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lupus and diets

11 thoughts on “Lupus And Diets

  1. Ashley

    How likely is someone to die from lupus?
    My dad has had lupus for 2-3 years now. So far, it has affected his muscles, joints, and caused him to be tired, sensitive to sunlight, and has affected his kidneys. Because it has affected one organ, would it most likely affect others?

    Does anyone know of statistics for the death rate of this disease?

    Also any general or treatment info would be great.

    Or if you have Lupus.. It would be great to read your story.


    1. Healthy

      Sever lupus can be life threatening.

      Healthy helpful steps to prevent lupus flares include:

      * maintain a healthy diet
      * get enough rest and quiet
      * pay attention to your body
      * moderately exercise when possible
      * limit the time you spend in the sun
      * develop coping skills to help limit stress
      * learn to recognize when a flare is coming
      * slow down or stop before you get too tired
      * learn to pace yourself by spreading out work and other activities

  2. Danny G

    Should I avoid oranges and other immune system boosters if I have Lupus?
    I was recently diagnosed with SLE Lupus. I was curious if it’d be a better idea to avoid foods and other products that “boost your immune system”?

    Since my medicine is working to SUPPRESS my immune system, as it’s the main enemy attacking me now, I was thinking it wouldn’t make sense to strengthen your enemy. :/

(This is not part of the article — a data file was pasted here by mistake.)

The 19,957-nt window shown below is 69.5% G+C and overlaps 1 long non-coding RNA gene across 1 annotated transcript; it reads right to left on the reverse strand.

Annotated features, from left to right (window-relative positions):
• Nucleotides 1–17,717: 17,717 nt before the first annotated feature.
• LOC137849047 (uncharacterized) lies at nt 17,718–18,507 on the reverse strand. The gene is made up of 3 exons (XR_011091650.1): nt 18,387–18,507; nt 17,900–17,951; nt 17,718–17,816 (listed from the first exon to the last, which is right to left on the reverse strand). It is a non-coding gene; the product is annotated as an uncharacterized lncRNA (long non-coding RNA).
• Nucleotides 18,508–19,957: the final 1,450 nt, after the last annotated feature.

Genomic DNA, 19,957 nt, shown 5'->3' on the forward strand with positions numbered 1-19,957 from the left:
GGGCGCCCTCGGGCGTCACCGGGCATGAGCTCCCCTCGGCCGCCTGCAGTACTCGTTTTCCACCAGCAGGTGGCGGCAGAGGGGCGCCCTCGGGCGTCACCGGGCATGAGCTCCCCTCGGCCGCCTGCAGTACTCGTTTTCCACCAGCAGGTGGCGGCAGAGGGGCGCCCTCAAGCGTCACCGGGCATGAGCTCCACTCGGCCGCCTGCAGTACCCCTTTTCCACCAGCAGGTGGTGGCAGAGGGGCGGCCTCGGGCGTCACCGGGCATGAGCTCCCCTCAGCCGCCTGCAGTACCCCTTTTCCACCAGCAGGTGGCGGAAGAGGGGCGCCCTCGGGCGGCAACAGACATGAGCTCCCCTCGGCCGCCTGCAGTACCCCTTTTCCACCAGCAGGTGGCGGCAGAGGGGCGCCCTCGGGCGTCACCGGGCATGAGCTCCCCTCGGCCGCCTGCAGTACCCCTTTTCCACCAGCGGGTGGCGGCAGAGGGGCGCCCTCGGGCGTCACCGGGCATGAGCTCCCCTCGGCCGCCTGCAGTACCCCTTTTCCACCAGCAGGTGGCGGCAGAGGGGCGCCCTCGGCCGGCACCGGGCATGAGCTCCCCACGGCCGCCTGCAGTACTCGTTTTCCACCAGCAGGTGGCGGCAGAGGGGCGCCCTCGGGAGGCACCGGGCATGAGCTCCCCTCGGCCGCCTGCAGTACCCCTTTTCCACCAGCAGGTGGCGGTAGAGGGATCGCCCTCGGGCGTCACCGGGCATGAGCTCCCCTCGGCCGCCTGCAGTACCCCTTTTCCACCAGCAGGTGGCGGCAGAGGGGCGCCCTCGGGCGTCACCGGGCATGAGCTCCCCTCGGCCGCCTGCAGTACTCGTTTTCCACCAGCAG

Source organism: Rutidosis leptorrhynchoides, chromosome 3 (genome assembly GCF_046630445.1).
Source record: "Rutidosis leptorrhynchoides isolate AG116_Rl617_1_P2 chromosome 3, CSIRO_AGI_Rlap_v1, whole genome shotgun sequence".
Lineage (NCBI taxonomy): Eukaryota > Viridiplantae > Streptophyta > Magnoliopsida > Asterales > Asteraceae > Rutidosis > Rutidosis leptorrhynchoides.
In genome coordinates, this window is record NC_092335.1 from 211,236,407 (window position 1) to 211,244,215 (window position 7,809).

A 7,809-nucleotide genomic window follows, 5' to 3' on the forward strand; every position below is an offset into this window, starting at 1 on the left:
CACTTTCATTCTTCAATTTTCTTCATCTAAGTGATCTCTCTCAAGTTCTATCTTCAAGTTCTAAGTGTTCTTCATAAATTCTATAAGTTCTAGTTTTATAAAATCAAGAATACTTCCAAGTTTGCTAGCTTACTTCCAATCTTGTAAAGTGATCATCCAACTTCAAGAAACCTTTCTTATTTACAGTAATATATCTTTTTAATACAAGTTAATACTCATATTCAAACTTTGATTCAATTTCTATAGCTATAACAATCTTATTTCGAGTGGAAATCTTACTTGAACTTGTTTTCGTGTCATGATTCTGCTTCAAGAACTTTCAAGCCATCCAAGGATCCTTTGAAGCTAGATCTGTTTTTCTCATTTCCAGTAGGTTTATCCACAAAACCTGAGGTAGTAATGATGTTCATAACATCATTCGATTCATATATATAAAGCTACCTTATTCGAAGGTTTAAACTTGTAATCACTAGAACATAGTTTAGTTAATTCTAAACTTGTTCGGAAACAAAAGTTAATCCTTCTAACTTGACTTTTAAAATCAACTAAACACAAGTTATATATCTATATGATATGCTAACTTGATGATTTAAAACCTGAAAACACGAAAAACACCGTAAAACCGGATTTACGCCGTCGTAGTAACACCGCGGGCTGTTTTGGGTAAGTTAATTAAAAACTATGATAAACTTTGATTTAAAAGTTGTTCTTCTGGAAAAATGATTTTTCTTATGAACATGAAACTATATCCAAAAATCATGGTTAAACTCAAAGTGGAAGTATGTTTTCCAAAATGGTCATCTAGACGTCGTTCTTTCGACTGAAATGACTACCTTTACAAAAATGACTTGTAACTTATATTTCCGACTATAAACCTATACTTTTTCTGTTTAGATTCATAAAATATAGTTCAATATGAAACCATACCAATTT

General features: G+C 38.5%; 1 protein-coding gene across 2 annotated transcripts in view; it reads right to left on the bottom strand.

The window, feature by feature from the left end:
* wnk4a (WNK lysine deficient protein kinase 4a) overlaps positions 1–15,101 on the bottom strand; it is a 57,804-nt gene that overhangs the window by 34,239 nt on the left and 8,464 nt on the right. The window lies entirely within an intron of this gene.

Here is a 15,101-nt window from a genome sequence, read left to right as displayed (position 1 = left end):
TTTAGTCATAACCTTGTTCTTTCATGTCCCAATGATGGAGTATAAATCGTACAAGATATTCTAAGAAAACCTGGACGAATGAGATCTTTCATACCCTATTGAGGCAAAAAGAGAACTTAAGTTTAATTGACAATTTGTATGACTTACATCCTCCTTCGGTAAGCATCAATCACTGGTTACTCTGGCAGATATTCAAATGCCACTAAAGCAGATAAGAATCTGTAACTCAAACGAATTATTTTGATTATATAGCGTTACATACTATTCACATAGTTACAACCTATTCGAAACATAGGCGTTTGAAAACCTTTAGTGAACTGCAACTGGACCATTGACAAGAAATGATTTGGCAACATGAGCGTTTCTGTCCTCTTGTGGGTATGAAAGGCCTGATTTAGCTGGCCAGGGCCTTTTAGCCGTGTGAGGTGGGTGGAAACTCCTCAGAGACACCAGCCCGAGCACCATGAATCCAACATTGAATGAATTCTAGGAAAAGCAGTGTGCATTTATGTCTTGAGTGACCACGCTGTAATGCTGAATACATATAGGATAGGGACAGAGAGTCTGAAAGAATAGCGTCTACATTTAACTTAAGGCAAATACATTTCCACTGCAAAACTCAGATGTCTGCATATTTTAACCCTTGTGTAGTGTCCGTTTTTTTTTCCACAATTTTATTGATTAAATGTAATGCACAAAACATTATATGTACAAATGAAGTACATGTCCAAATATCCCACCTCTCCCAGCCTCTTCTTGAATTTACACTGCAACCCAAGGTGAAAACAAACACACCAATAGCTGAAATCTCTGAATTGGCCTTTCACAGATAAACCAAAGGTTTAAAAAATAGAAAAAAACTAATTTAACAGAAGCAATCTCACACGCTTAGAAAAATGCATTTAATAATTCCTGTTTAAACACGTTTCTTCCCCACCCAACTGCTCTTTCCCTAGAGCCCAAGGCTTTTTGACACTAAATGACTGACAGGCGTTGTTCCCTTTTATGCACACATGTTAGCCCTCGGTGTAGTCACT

Anyways thank you for your help!

    1. mgunnycappo

      You don’t need to go overboard with worrying about immune boosting foods. The immuno response of these foods is negligible. So you can eat oranges, pomegranates, etc.

      One thing you do not want to do is take any herbal supplements, homeopathic remedies that may boost your immune system. Before taking anything over the counter it is important to speak with your doctor first. If you take coumadin to thin your blood this is especially important as many foods and supplements will change your clotting time, such as foods high in vitamin K.

      You also want to stay away from alfalfa sprouts as they have been shown to cause an inflammatory response and trigger lupus flares. Other than that you should be pretty much ok with any foods you want to eat. Remember, it is especially important for SLE patients to eat a well balanced, healthy diet, low in sodium, fat and cholesterol. Fast food should be avoided.